Student Spotlight: Nicole Shuman
Fourth-year materials science and engineering (MSE) major Nicole Shuman found materials science as a returning college student is determined to use her knowledge to inspire others through outreach, teaching and mentorship.
Shuman started her career managing a multimillion-dollar big box retail company in the Los Angeles area. After 15 years, she moved to the Sacramento area for a job, but it fell through, and she found herself missing the connections she had and looking for a new opportunity.
Her mother suggested that she go back to school, so she enrolled at Folsom Lake College in 2016. Soon after, she visited the Innovation Center Makerspace, the college’s design and prototyping space. She met with the head of the center and told him about an idea to create prosthetic bird wings for birds that couldn’t fly. He encouraged her to explore engineering and she soon became enamored with the idea. After exploring different engineering disciplines, she found materials science, which to her, felt right.
“Materials science is kind of the foundation for all the engineering disciplines,” she said. “We get to create, design and engineer the materials that eventually end up in the hands of other engineers, so it allows me to touch and expand on all of them.”
Finding a Path
She set her sights on UC Davis and though the path from community college to a UC seemed daunting, she connected with the UC Davis Avenue E program, which helps community college students in engineering transfer to UC Davis. The program provided the guidance she feels would’ve been difficult to find otherwise as a first-generation student.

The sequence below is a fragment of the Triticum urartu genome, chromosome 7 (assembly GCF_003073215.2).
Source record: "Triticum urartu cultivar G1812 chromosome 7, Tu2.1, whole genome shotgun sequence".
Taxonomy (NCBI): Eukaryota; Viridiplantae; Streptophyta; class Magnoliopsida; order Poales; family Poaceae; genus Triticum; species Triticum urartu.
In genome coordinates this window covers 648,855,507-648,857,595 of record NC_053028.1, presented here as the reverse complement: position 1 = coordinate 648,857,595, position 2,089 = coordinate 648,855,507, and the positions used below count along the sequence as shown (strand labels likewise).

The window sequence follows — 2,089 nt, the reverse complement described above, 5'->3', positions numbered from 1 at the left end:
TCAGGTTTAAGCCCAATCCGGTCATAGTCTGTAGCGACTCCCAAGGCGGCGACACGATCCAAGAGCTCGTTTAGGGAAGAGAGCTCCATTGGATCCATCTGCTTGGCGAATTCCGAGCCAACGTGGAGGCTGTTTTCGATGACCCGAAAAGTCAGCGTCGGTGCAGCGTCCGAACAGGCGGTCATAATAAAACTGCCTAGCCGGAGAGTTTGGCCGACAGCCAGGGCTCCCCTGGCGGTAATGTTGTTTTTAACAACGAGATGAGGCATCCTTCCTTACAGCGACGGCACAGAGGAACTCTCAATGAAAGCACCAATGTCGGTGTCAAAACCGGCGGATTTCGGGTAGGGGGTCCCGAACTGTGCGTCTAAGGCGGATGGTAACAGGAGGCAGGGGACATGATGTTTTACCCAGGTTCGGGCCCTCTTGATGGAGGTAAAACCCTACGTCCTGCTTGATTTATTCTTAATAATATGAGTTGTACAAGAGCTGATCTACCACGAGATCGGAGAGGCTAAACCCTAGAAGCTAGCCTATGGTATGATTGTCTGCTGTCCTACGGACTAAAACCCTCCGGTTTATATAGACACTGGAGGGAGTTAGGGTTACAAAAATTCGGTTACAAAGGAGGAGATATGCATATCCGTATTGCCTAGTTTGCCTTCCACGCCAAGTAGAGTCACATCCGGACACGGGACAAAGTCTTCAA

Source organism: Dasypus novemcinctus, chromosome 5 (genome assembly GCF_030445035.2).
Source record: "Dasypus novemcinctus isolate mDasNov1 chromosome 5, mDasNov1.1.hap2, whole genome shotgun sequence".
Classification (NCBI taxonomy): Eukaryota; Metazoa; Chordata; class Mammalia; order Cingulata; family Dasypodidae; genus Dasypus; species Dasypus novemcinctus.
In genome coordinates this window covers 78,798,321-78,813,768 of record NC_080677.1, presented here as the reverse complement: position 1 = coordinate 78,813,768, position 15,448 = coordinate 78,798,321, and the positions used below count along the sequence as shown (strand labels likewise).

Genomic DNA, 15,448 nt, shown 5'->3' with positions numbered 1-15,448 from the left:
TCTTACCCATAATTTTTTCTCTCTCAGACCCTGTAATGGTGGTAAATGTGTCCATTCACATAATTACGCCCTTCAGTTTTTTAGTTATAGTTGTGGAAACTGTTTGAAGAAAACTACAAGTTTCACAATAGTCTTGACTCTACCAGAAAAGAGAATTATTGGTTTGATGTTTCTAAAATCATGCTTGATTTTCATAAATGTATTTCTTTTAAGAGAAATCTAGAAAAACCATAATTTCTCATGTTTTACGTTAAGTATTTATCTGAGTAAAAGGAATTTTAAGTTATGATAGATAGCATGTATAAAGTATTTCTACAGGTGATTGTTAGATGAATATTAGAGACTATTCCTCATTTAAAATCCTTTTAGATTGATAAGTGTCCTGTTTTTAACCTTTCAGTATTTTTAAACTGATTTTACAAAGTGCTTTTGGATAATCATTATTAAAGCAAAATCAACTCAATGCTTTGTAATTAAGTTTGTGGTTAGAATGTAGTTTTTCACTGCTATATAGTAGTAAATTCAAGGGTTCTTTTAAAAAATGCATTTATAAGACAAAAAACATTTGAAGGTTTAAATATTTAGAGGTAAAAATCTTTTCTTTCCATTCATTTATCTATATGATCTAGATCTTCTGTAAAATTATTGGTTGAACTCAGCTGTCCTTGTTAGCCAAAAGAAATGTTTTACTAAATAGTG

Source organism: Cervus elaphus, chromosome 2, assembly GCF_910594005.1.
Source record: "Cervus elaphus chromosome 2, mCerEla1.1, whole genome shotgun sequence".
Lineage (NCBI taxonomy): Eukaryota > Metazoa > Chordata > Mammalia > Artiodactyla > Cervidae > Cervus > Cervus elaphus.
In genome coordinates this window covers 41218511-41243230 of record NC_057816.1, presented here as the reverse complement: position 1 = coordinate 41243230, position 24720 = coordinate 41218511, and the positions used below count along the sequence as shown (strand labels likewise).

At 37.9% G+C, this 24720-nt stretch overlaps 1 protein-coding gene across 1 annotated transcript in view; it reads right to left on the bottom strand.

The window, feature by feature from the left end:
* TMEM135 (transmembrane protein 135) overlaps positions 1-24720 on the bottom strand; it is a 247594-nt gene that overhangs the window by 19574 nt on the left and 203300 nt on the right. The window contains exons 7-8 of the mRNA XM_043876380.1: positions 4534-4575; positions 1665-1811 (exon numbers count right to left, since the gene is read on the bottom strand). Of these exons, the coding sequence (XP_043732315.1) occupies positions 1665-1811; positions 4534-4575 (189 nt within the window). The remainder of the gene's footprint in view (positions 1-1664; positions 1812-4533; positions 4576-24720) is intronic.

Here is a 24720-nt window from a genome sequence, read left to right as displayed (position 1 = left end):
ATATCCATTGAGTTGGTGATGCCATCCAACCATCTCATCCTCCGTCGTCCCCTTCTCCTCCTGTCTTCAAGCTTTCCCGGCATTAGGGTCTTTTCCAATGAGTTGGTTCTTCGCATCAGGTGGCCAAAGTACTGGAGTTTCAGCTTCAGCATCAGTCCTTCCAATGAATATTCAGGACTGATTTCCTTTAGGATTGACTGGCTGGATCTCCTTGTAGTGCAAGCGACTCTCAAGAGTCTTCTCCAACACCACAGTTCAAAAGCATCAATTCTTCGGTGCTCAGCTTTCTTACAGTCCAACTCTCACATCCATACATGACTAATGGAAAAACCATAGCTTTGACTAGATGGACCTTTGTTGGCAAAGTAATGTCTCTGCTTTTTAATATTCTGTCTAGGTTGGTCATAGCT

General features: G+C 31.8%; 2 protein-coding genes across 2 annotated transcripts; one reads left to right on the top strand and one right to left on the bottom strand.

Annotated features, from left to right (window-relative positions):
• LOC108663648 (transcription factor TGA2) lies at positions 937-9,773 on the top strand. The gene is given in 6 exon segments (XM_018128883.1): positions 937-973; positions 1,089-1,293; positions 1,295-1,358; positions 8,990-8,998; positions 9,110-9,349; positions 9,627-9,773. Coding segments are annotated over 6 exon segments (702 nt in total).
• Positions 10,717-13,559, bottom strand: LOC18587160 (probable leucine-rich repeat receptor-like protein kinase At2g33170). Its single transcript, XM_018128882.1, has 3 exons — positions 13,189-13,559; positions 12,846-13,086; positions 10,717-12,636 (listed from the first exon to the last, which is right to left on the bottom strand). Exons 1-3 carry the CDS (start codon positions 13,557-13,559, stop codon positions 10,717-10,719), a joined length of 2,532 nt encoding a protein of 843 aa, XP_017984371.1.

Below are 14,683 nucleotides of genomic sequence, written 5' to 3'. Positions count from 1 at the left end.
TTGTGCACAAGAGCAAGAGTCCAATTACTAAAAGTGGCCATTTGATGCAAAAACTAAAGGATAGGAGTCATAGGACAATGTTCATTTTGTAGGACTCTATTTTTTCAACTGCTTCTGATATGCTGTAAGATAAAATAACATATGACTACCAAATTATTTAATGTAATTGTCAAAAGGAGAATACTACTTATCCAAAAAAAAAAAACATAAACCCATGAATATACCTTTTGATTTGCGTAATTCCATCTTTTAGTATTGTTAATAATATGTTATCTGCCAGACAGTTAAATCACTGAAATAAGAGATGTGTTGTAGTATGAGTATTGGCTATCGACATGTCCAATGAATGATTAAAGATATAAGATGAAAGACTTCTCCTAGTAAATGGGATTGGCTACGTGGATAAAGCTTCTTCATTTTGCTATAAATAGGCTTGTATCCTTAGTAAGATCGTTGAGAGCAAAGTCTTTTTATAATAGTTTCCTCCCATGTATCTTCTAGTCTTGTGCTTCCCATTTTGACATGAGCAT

“Avenue E outlined a clear and distinct path for me to get to UC Davis and kind of solidified my choice,” she said.
She was accepted through the UC Davis transfer admission guarantee (TAG) program and enrolled in fall 2019. Though the transition was difficult, Avenue E and the MSE department supported her at every turn.
“I’m so grateful that I picked this major at this college in this department because everyone was so nice and gave me a great experience,” she said. “[Professor Mason] especially was exactly what I needed right when I came to UC Davis—he was a good friend when I needed a friend.”
Though her work experience gave Shuman communication and organization skills, her classes at UC Davis introduced her to how to be an engineer. She particularly remembers her “Materials and Engineering Design” (EMS 180) course with associate professor of teaching Susan Gentry because it was her first glimpse at how engineers select materials for different applications.
“That was the first time that I saw engineering design selection taking place and it really showed me how to think like an engineer,” she said. “Every class I had was meaningful, though, and you could tell that every faculty member was so passionate about what they did.”
Shuman is a founding member of the Materials Outreach Corporation, a student organization that raises awareness about materials science. Though the pandemic disrupted their plans, the club was still able to partner with a local middle school and high school class in its first year, as well as create posters for high school physics, biology and chemistry classrooms about materials science.
“We wanted to connect with local students and put a little bug in their ear to say, ‘hey, this is a major you need to check out,’” she said.
After she graduates, Shuman plans to go to graduate school and eventually become community college professor, preferably at her alma mater, Folsom Lake College. She sees it as a way of giving back to the college that inspired her education while helping develop the next generation of engineers.
“I want to be the professor that I wish I had when I first attempted college, and I want to be as inspirational and knowledgeable as my materials science professors were so I can help create more leaders,” she said.